Gustave was a Protestant and several times had tried, in vain, to win Alphonse over to his religious convictions. Alphonse was introduced to Gustave’s brother, Baron de Bussières, who had recently converted to Catholicism and become a close friend of Father Thèodore Ratisbonne. Because of the Baron’s Catholicism and closeness with his turncoat brother, Alphonse greatly disliked him.

On the eve of his departure, Alphonse reluctantly fulfilled his social obligation to leave his calling card at the Baron’s house as a farewell gesture.

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Hoping to avoid a meeting, Alphonse intended to leave his card discreetly and depart straight away, but was instead shown into the house. The Baron greeted the young Jew warmly, and before long, had persuaded him to remain a few more days in Rome. Inspired by grace, the Baron insisted Alphonse accept a Miraculous Medal and copy down a beautiful prayer: the Memorare. Alphonse could hardly contain his anger at his host’s boldness of proposing these things to him, but decided to take everything good-heartedly, planning to later describe the Baron as an eccentric.

During Alphonse’s stay, the Baron’s close friend, Count de La Ferronays, former French ambassador to the Holy See and a man of great virtue and piety, died quite suddenly. On the eve of his death, the Baron had asked the Count to pray the Memorare one hundred times for Alphonse’s conversion. It is possible that he offered his life to God for the conversion of the young Jewish banker.

A few days later, the Baron went to the church of Sant’Andrea delle Fratte to arrange for his friend’s funeral. Alphonse reluctantly went with him, all the while making violent criticisms of the Church and mocking Catholic practices. When they arrived, the Baron entered the sacristy to arrange the funeral while Alphonse remained in the church.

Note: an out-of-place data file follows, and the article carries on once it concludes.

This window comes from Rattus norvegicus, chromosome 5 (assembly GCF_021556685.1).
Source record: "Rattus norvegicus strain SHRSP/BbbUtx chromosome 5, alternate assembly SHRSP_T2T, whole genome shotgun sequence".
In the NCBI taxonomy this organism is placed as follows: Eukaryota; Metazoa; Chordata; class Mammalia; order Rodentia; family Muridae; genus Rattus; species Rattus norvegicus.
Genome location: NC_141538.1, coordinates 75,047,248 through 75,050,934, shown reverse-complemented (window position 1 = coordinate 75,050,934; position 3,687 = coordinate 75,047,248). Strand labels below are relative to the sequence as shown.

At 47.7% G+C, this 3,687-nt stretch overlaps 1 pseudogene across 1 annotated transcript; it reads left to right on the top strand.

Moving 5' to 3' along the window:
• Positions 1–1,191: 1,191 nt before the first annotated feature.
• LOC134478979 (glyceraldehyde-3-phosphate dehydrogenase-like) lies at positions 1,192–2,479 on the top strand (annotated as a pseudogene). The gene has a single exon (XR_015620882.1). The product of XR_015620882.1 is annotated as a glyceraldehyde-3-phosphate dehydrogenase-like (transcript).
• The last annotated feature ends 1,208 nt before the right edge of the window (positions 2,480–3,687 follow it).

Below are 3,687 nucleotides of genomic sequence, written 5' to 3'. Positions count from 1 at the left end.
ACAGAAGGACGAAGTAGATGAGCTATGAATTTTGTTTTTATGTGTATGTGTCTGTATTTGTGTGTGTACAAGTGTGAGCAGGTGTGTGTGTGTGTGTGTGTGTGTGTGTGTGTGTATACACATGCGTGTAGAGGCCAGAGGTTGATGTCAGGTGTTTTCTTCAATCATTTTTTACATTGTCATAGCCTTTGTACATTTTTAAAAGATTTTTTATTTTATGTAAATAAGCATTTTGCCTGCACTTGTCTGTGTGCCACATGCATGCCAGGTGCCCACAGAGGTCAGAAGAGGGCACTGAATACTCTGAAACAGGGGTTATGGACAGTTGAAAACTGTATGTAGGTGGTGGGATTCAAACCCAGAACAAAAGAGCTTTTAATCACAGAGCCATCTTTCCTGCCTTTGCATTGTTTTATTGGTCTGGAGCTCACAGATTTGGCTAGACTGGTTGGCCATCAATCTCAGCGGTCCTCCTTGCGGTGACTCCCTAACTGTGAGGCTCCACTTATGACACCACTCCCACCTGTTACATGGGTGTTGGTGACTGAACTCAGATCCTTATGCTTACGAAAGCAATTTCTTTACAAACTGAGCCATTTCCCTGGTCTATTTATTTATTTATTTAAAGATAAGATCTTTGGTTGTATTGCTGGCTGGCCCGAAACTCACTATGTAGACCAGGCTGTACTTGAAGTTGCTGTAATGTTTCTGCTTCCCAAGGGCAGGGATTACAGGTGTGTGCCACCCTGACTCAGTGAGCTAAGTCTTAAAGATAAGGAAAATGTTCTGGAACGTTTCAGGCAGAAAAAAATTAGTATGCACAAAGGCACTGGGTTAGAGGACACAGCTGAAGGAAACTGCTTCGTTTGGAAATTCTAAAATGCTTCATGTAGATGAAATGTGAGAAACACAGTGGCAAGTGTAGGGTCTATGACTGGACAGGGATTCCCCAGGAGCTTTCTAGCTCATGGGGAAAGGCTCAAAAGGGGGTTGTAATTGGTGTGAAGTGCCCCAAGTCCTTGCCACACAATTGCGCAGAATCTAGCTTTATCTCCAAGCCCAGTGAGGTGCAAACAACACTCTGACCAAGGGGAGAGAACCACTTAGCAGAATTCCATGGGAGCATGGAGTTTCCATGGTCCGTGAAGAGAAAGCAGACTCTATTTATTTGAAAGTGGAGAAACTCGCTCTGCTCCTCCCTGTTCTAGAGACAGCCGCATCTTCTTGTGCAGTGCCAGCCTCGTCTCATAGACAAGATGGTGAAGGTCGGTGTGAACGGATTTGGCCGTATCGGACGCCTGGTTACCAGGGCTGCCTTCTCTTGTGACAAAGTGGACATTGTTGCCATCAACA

When the Baron returned just a few minutes later, the young man was gone. He searched the church, and soon discovered his young friend kneeling close to an altar, weeping.  Alphonse himself tells us what happened in those few minutes he waited for the Baron: “I had only been in the church a short while when, all of a sudden, I felt totally uneasy for no apparent reason. I raised my eyes and saw that the whole building had disappeared. Only one side chapel had, so to say, gathered all the light. In the midst of this splendor, the Virgin Mary appeared standing on the altar. She was grandiose, brilliant, full of majesty and sweetness, just as she is in the Miraculous Medal. An irresistible force attracted me to her. The Virgin made a gesture with her hand indicating I was to kneel.”

When de Bussières talked to Alphonse, he no longer found a Jew, but a convert who ardently desired baptism. The news of such an unexpected conversion immediately spread and caused a great commotion throughout Europe, and Pope Gregory XVI received the young convert, paternally. He ordered a detailed investigation with the rigor required by canon law, and concluded that the occurrence was a truly authentic miracle. 

Alphonse took the name Maria Alphonse at baptism, and, wishing to become a priest, was ordained a Jesuit in 1847. After some time, and at the suggestion of Pope Pius IX, he left the Jesuits and joined his brother Thèodore in founding the Congregation of Our Lady of Sion, dedicated to the conversion of the Jews. Father Theodore spread his congregation throughout France and England, while Father Maria Alphonse went to the Holy Land. In Jerusalem, he established a house of the congregation on the plot of land where the praetorium of Pilate had formerly stood.

The two brothers died in 1884, both famed and well-loved for their exceptional virtues.  

By Armando Santos  

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In the midst of this splendor, the Virgin Mary appeared standing on the altar"